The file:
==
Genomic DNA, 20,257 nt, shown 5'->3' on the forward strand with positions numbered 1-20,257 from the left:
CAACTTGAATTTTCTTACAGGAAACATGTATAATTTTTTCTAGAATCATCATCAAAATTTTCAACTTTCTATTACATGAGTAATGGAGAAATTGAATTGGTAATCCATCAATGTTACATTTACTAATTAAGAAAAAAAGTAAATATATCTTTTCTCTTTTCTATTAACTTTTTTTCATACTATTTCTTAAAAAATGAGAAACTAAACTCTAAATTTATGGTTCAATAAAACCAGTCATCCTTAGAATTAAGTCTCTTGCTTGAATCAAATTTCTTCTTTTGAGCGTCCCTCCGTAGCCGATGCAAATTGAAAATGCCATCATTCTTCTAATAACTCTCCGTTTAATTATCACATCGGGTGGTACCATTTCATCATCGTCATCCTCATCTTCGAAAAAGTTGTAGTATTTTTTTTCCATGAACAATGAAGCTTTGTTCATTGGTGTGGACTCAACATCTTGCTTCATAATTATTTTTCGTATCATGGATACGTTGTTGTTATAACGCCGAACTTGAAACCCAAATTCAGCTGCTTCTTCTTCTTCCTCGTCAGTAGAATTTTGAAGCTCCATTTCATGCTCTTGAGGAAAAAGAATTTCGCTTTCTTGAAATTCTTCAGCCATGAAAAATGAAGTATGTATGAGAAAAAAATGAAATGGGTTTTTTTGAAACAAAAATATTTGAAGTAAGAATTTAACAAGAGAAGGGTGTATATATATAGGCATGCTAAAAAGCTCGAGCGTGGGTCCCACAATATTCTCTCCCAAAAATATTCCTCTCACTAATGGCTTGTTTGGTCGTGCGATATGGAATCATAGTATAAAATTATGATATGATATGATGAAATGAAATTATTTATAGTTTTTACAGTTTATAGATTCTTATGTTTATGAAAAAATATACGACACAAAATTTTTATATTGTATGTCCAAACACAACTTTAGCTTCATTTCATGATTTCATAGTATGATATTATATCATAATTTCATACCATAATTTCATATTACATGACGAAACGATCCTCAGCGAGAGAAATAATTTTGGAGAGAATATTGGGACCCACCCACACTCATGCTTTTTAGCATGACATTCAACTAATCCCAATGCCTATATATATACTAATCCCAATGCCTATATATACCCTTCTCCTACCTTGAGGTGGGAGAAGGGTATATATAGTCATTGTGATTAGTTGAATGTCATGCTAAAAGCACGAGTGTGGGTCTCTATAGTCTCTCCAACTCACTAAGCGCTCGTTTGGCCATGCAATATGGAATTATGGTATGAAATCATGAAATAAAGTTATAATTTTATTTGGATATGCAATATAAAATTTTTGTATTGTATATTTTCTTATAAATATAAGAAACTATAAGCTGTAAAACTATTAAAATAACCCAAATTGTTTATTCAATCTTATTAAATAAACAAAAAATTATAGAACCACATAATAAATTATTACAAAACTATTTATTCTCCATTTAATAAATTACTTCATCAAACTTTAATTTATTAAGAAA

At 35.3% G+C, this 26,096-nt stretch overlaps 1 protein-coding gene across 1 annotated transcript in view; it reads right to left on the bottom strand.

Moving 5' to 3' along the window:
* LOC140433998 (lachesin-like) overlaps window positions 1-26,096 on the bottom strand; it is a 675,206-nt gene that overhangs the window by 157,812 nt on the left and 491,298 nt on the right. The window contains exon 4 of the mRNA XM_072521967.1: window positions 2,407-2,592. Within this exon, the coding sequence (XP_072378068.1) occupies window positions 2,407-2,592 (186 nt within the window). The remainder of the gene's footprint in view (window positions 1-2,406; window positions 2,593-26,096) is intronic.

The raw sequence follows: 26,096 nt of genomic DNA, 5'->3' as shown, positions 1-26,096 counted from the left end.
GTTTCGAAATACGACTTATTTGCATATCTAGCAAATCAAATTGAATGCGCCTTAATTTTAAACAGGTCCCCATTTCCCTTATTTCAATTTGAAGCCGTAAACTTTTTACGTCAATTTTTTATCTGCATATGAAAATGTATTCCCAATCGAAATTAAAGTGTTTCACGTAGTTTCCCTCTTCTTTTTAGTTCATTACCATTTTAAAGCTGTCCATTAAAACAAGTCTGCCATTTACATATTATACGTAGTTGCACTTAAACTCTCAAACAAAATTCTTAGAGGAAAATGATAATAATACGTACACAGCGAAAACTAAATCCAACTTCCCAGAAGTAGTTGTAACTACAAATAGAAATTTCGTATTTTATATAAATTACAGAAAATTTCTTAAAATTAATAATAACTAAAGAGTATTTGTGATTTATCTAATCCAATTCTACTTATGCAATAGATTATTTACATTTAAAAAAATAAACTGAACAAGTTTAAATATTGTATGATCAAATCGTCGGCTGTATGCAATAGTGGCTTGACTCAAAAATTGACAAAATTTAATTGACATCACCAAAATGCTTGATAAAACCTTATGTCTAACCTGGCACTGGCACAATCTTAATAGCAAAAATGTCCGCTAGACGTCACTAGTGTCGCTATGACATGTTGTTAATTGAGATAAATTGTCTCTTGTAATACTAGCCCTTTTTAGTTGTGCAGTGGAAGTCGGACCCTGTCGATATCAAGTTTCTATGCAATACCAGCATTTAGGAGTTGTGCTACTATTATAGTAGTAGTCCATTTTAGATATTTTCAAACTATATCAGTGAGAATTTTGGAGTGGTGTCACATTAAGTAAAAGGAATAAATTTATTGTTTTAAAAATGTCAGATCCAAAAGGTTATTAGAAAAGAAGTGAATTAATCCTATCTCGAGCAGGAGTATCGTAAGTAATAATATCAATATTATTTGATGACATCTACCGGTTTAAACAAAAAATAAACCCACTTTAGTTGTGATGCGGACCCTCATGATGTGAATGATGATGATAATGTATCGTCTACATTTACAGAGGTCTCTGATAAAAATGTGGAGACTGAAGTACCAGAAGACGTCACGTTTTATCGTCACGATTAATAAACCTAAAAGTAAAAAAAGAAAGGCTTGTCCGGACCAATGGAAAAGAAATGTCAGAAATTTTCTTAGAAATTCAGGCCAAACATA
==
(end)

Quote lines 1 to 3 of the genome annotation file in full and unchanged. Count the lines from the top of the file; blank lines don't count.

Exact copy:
Genomic DNA, 20,257 nt, shown 5'->3' on the forward strand with positions numbered 1-20,257 from the left:
CAACTTGAATTTTCTTACAGGAAACATGTATAATTTTTTCTAGAATCATCATCAAAATTTTCAACTTTCTATTACATGAGTAATGGAGAAATTGAATTGGTAATCCATCAATGTTACATTTACTAATTAAGAAAAAAAGTAAATATATCTTTTCTCTTTTCTATTAACTTTTTTTCATACTATTTCTTAAAAAATGAGAAACTAAACTCTAAATTTATGGTTCAATAAAACCAGTCATCCTTAGAATTAAGTCTCTTGCTTGAATCAAATTTCTTCTTTTGAGCGTCCCTCCGTAGCCGATGCAAATTGAAAATGCCATCATTCTTCTAATAACTCTCCGTTTAATTATCACATCGGGTGGTACCATTTCATCATCGTCATCCTCATCTTCGAAAAAGTTGTAGTATTTTTTTTCCATGAACAATGAAGCTTTGTTCATTGGTGTGGACTCAACATCTTGCTTCATAATTATTTTTCGTATCATGGATACGTTGTTGTTATAACGCCGAACTTGAAACCCAAATTCAGCTGCTTCTTCTTCTTCCTCGTCAGTAGAATTTTGAAGCTCCATTTCATGCTCTTGAGGAAAAAGAATTTCGCTTTCTTGAAATTCTTCAGCCATGAAAAATGAAGTATGTATGAGAAAAAAATGAAATGGGTTTTTTTGAAACAAAAATATTTGAAGTAAGAATTTAACAAGAGAAGGGTGTATATATATAGGCATGCTAAAAAGCTCGAGCGTGGGTCCCACAATATTCTCTCCCAAAAATATTCCTCTCACTAATGGCTTGTTTGGTCGTGCGATATGGAATCATAGTATAAAATTATGATATGATATGATGAAATGAAATTATTTATAGTTTTTACAGTTTATAGATTCTTATGTTTATGAAAAAATATACGACACAAAATTTTTATATTGTATGTCCAAACACAACTTTAGCTTCATTTCATGATTTCATAGTATGATATTATATCATAATTTCATACCATAATTTCATATTACATGACGAAACGATCCTCAGCGAGAGAAATAATTTTGGAGAGAATATTGGGACCCACCCACACTCATGCTTTTTAGCATGACATTCAACTAATCCCAATGCCTATATATATACTAATCCCAATGCCTATATATACCCTTCTCCTACCTTGAGGTGGGAGAAGGGTATATATAGTCATTGTGATTAGTTGAATGTCATGCTAAAAGCACGAGTGTGGGTCTCTATAGTCTCTCCAACTCACTAAGCGCTCGTTTGGCCATGCAATATGGAATTATGGTATGAAATCATGAAATAAAGTTATAATTTTATTTGGATATGCAATATAAAATTTTTGTATTGTATATTTTCTTATAAATATAAGAAACTATAAGCTGTAAAACTATTAAAATAACCCAAATTGTTTATTCAATCTTATTAAATAAACAAAAAATTATAGAACCACATAATAAATTATTACAAAACTATTTATTCTCCATTTAATAAATTACTTCATCAAACTTTAATTTATTAAGAAA

At 35.3% G+C, this 26,096-nt stretch overlaps 1 protein-coding gene across 1 annotated transcript in view; it reads right to left on the bottom strand.